Framework contracts in professional liability insurance

Laws and professional codes of conduct require many professions to take out liability insurance for financial loss, but also sometimes for personal injury and damage to property. The content and scope of the minimum insurance is regulated differently depending on the profession.

If a GmbH provides tax advice, financial losses amounting to € 250,000 must be insured, whereas € 2.5 million must be insured if legal representation is provided by a GmbH. Architects are obliged to insure 1.5 million for personal injury.

Nor is there a uniform line when comparing the compulsory insurance of patent attorneys, auditors or engineers. Since 2008 §§ 113, 114 VVG regulate a minimum coverage of 250.000 €, which are modified by scattered legal regulations. For the layman it is astonishing that there is no statutory insurance obligation for the medical profession, but rather an obligation under the professional codes of conduct.


Framework contract with insurance broker or insurance company

Insurance premiums vary between around 0.4 per mille and around 2.0 per mille depending on the profession and insurer. The insurance broker receives a brokerage fee of 15% up to more than 26% of the premium. In this respect, there is great interest in collecting customers en masse via chambers, clubs or associations. It is not uncommon for the decision-makers to be first of all well-disposed towards the moose or bear hunt by inviting them. There is also talk of other grants, such as tipster commissions for organisations or decision-makers.


Questionnaires instead of consultation

Typically, insurance brokers do not determine insurance values for professional liability insurance. The obligations for risk assessment and object inspection according to the so-called “Sachwalterurteil” (administrator’s judgement) of the Federal Court of Justice are ignored (BGH, judgement of 22.05.1985, ref. IVa ZR 190/83). Instead, the need for insurance is allegedly determined via questionnaires. This is reminiscent of a doctor who asks the patient by remote diagnosis what is missing, without any physical examination, according to the motto “What kind of pig would you like? – or immediately by commuting, with purely random results depending on the respondent’s imagination.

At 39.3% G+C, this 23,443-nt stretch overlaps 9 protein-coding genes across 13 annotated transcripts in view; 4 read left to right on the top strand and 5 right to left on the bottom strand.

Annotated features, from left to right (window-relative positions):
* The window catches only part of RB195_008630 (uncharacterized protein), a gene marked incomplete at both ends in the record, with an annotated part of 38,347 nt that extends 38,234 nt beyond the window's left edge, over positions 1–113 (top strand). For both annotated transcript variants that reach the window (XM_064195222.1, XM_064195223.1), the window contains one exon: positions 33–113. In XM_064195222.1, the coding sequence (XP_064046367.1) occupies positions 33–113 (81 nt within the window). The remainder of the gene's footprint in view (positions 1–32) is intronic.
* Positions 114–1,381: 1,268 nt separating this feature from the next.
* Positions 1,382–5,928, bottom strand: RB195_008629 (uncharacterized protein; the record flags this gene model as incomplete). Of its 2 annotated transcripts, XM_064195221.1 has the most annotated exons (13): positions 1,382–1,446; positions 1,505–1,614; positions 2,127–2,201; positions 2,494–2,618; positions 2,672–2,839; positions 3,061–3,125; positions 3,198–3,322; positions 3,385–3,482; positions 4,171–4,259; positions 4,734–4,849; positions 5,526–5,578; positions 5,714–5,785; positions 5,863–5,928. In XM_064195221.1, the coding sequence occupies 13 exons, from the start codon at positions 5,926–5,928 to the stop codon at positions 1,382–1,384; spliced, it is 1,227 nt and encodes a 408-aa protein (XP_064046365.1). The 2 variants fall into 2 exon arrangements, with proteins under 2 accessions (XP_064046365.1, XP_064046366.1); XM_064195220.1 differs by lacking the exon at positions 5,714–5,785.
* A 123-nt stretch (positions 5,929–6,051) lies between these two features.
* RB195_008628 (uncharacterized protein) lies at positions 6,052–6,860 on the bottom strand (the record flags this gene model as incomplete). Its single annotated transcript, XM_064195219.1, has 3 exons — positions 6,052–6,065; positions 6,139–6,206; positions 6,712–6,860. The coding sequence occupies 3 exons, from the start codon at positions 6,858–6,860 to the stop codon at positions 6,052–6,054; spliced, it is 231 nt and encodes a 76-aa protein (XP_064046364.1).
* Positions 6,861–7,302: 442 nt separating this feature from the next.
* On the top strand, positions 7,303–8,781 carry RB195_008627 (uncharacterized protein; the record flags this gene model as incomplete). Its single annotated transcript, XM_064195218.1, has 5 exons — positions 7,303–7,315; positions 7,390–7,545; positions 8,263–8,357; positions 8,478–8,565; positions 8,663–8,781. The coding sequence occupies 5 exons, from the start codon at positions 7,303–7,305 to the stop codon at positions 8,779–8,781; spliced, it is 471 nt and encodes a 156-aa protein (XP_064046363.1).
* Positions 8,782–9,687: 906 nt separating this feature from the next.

Legal obligation to document often disregarded

The fact that the insurance agent or insurance broker often does not work in accordance with his duties can be seen by the customer in most cases by the fact that he does not receive any documentation about the advice given when taking out or changing his compulsory insurance. If the documentation of the insurance broker is missing, as required by law since 22.05.2007, this leads to a reversal of the burden of proof – if the customer then claims that he has received false advice, the broker must prove that he has given proper advice (OLG Saarbrücken, judgements of 27.01.2010, file no. 5 U337/09 and of 04.05.2011, file no.: 5 U 502/10). The same applies if there is no record of the counselling interviews (BGH, ruling of 04.06.1996, Az. IX ZR 246/95).


Hardly sufficient advice

Even in the case of compulsory professional insurance, a conscientious insurance intermediary will ask himself the question of which contracts and terms and conditions the customer works with. The contents can be damaging to the cover, for example if certain promises or guarantees are given.